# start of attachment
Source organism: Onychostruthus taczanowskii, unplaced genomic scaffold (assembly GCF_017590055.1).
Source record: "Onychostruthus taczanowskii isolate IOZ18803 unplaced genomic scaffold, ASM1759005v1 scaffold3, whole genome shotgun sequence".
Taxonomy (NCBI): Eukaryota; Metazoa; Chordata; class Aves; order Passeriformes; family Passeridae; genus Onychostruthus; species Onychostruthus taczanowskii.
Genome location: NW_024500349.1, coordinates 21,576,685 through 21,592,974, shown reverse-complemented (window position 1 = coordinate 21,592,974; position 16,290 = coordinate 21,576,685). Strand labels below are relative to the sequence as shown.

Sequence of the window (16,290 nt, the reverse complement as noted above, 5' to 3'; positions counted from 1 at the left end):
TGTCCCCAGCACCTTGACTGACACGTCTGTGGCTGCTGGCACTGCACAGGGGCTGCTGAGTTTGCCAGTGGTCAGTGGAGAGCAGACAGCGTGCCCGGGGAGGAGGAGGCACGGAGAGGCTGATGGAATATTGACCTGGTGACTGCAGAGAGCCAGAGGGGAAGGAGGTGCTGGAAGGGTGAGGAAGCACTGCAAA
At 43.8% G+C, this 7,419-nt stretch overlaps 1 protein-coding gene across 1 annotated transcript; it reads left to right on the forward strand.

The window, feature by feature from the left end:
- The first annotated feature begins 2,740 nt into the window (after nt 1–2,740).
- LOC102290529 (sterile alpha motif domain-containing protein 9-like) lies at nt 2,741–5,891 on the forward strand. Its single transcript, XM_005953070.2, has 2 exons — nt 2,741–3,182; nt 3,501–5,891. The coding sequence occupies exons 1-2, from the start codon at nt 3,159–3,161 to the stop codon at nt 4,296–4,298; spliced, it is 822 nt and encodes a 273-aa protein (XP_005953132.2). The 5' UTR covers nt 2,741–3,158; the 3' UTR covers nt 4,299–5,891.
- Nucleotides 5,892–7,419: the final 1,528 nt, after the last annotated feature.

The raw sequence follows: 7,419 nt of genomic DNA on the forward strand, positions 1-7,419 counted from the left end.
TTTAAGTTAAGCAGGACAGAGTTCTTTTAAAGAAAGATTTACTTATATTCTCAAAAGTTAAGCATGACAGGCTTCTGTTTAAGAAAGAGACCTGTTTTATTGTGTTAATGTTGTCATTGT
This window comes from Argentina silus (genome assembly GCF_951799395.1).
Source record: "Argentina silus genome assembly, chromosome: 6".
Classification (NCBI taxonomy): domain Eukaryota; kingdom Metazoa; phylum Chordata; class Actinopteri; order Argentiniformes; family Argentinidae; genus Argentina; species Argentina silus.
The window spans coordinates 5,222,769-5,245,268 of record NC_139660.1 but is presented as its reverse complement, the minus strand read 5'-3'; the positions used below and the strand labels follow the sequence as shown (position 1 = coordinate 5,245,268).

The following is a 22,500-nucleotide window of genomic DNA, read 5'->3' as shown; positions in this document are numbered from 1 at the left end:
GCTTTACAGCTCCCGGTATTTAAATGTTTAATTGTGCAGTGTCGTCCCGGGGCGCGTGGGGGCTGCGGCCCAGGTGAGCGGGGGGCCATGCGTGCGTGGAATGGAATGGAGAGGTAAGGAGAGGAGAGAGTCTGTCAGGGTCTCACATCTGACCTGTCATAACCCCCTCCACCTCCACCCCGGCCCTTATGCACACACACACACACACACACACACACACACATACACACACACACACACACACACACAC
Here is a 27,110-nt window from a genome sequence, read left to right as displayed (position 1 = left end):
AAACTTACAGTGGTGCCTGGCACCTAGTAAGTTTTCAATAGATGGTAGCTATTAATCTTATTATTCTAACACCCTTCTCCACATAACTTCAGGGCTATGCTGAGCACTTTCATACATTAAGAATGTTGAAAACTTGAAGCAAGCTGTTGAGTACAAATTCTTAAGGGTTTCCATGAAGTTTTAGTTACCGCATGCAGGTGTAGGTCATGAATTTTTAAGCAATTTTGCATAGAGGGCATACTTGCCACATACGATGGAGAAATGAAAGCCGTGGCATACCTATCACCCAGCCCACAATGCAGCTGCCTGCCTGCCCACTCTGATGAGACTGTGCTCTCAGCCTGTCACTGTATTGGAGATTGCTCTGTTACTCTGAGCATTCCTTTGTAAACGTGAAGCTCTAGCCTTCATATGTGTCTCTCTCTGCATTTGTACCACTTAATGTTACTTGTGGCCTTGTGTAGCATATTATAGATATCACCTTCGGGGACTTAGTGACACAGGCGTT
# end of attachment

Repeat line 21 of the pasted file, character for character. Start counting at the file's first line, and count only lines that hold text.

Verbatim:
AAACTTACAGTGGTGCCTGGCACCTAGTAAGTTTTCAATAGATGGTAGCTATTAATCTTATTATTCTAACACCCTTCTCCACATAACTTCAGGGCTATGCTGAGCACTTTCATACATTAAGAATGTTGAAAACTTGAAGCAAGCTGTTGAGTACAAATTCTTAAGGGTTTCCATGAAGTTTTAGTTACCGCATGCAGGTGTAGGTCATGAATTTTTAAGCAATTTTGCATAGAGGGCATACTTGCCACATACGATGGAGAAATGAAAGCCGTGGCATACCTATCACCCAGCCCACAATGCAGCTGCCTGCCTGCCCACTCTGATGAGACTGTGCTCTCAGCCTGTCACTGTATTGGAGATTGCTCTGTTACTCTGAGCATTCCTTTGTAAACGTGAAGCTCTAGCCTTCATATGTGTCTCTCTCTGCATTTGTACCACTTAATGTTACTTGTGGCCTTGTGTAGCATATTATAGATATCACCTTCGGGGACTTAGTGACACAGGCGTT